Ulysse Nardin Ambassador Sebastian Copeland
WorldTempus met the explorer and photographer, known for his visually arresting landscapes, at the launch of the Diver X. It is Sebastian Copeland’s belief that, “If you can reach the heart, you can reach the mind.”
How did your fascination with great explorers begin?
My life journey was influenced very early on by nature and discovery, and several factors came into it. When I was very young, I was fascinated by the novels of Jack London, such as Call of the Wild and White Fang, and tales of explorers like Franklin, so as a teenager I decided I wanted to be a polar explorer. My parents lived in Paris, London and New York, but my father was a sailor and I learned to sail from the age of three. I started in an Optimist at the age of five, and worked my up through the 420, 470 and Finn classes. Now I sail a Tiger in the summer when I can, and I also enjoy windsurfing and kitesurfing. I have always been very sporty. At school I was a competitive tennis player and runner, but I was also quite an introvert and, from around the age of 12, I started expressing myself through photography. I was probably influenced by my British grandfather, who devoted the first half of his life to exploring India with a rifle; in the second half he swapped it for a camera. I describe myself as an image hunter. The only kind of capture I’m interested in is capturing nature with my camera lens. I have always been interested in science. I studied glaciology and climatology, but I’ve always been very curious. The thirst for discovery and the need to commune with nature also led me to hiking and climbing, but always with a goal.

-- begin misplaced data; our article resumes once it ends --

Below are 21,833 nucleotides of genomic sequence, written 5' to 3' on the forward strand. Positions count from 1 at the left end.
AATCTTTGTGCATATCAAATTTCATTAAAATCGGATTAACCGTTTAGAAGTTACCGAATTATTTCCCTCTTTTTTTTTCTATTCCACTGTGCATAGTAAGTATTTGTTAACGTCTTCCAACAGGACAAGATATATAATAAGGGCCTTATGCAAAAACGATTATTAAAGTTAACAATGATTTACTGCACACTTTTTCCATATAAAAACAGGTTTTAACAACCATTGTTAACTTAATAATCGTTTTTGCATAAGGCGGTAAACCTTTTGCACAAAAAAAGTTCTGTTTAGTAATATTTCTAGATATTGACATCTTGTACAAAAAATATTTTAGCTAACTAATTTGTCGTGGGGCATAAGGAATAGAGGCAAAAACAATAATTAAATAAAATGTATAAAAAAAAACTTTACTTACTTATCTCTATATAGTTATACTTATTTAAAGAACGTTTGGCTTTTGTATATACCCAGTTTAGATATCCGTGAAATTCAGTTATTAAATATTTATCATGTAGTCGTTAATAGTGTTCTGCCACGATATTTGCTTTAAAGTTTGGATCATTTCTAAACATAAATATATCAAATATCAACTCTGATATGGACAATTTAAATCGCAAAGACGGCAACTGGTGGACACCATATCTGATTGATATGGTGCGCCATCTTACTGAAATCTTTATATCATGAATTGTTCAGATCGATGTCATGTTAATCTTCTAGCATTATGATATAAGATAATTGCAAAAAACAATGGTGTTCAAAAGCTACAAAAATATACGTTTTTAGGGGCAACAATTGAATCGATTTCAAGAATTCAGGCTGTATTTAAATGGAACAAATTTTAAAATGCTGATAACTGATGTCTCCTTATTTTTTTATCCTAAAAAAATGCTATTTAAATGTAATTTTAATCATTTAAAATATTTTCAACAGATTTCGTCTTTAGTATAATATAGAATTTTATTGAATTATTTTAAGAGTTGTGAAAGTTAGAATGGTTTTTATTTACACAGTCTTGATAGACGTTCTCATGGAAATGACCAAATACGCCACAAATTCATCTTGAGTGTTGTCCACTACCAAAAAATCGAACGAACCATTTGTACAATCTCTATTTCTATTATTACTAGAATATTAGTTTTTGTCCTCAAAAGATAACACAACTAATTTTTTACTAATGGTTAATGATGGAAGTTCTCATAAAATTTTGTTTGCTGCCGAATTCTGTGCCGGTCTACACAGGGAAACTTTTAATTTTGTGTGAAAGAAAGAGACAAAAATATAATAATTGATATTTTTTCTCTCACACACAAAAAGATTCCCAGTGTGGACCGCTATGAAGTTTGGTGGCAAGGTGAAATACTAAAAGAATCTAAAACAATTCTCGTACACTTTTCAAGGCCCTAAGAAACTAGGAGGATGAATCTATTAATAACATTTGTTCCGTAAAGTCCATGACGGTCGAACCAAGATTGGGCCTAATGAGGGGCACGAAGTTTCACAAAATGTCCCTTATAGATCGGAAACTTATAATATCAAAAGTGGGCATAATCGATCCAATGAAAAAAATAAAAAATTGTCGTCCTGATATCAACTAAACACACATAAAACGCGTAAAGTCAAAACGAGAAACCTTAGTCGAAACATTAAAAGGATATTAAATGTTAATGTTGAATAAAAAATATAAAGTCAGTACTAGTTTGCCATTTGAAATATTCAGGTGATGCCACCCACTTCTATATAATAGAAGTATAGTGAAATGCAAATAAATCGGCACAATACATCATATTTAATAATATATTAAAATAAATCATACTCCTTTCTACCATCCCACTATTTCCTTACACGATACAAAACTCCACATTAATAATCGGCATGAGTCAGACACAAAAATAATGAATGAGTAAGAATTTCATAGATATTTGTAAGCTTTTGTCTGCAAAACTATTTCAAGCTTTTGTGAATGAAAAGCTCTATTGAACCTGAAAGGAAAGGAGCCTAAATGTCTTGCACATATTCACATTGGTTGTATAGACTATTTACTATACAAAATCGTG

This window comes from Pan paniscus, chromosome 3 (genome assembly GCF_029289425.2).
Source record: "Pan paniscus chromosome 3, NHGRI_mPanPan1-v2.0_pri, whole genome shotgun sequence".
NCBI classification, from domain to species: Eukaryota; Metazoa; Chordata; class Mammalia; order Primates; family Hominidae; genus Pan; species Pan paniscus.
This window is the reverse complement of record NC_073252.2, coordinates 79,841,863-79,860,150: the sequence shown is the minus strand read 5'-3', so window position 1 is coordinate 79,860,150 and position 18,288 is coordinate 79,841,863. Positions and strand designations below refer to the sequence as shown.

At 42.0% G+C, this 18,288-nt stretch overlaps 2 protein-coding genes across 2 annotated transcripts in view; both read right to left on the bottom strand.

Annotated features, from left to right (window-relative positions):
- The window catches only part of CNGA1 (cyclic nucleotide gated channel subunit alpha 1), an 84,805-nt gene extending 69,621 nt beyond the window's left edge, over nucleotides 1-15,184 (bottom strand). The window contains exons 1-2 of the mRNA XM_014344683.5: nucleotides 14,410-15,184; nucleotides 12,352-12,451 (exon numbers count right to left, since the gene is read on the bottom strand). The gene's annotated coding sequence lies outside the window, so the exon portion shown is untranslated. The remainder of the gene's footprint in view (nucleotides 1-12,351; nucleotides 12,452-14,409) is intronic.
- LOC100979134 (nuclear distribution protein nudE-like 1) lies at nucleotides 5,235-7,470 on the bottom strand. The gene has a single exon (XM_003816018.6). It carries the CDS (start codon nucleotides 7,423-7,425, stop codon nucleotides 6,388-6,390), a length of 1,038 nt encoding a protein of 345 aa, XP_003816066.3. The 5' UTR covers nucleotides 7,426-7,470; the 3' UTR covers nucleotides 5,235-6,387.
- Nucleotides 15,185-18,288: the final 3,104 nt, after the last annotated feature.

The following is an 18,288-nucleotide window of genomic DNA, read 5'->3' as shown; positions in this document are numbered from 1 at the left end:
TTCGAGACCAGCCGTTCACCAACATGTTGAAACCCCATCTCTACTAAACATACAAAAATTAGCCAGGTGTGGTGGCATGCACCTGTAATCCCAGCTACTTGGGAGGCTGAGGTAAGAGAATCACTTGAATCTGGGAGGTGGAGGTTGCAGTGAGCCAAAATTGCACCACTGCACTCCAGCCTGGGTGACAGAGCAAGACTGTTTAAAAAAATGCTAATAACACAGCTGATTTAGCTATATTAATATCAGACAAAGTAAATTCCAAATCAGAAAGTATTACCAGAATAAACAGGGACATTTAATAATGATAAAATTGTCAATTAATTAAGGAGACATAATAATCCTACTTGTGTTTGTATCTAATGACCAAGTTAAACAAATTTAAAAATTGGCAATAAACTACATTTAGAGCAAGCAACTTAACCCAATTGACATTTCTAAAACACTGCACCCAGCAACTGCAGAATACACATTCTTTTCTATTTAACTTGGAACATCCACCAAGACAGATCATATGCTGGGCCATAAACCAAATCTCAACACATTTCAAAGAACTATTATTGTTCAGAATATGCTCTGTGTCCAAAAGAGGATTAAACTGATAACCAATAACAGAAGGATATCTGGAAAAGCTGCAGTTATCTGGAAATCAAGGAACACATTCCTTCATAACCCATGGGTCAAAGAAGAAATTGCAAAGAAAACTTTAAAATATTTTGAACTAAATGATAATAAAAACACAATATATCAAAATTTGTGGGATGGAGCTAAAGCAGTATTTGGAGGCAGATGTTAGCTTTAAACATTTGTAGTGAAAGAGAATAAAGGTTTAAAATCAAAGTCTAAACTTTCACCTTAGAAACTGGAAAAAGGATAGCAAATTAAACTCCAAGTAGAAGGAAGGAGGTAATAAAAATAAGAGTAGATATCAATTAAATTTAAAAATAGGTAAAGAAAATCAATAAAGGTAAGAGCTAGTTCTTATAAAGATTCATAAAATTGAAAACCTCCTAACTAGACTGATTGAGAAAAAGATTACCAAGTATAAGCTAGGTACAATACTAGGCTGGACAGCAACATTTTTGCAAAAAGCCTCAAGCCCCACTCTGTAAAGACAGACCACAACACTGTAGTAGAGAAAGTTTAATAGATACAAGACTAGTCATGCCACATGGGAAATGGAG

Which of your 13 expeditions has impacted you the most?
The North Pole. It’s by far the most difficult. I organised a first expedition there in 2009, and another in 2017, but that one had to be aborted. I’m hoping to go back there in 2021. The preparation requires a huge amount of research, both scientific research and looking for funding, such as the partnership I have with my sponsor Ulysse Nardin. Over the years I have developed considerable expertise in glaciology, and I continue to study it. It’s vital because out there human life hangs by a thread. Ice is part of my operating system. I’ve travelled almost 10,000 km across it, I’ve fallen through it and I’ve even been attacked by bears on it. And yet I started out by crossing a desert – the Simpson Desert in Australia, the biggest desert of parallel dunes in the world. I crossed 1,100 of them with my teammate, pulling 200 litres of water on a cart, and we set a world record for that route. In the early days I was a commercial photographer, and I earned enough to finance my own expeditions. Back then I would do one major expedition per year, but these days I don’t do so many because I’m 56 and I have two young children.
© Sebastian Copeland
How did you feel when your exhibition of 82 large-format photos brought 4 million visitors to the Jardin du Luxembourg in Paris?
Because of my profession, my work has been exhibited many times, but never on that scale. To be able to present these images, which represent such a big part of my life, on a topic that is so important to me, to so many people, was a big moment. Their reactions confirmed my instinct that it’s impossible to remain indifferent to something if it’s presented in an interesting way. I’m not the world’s greatest explorer, or the world’s best photographer, or the best environmental activist, but I’m pretty good in terms of being able to do all three. And after bringing those things into the streets and sharing them with people, I’m tempted to think that humans are fundamentally good, but ill-informed. If you can reach people’s hearts, you can reach their minds.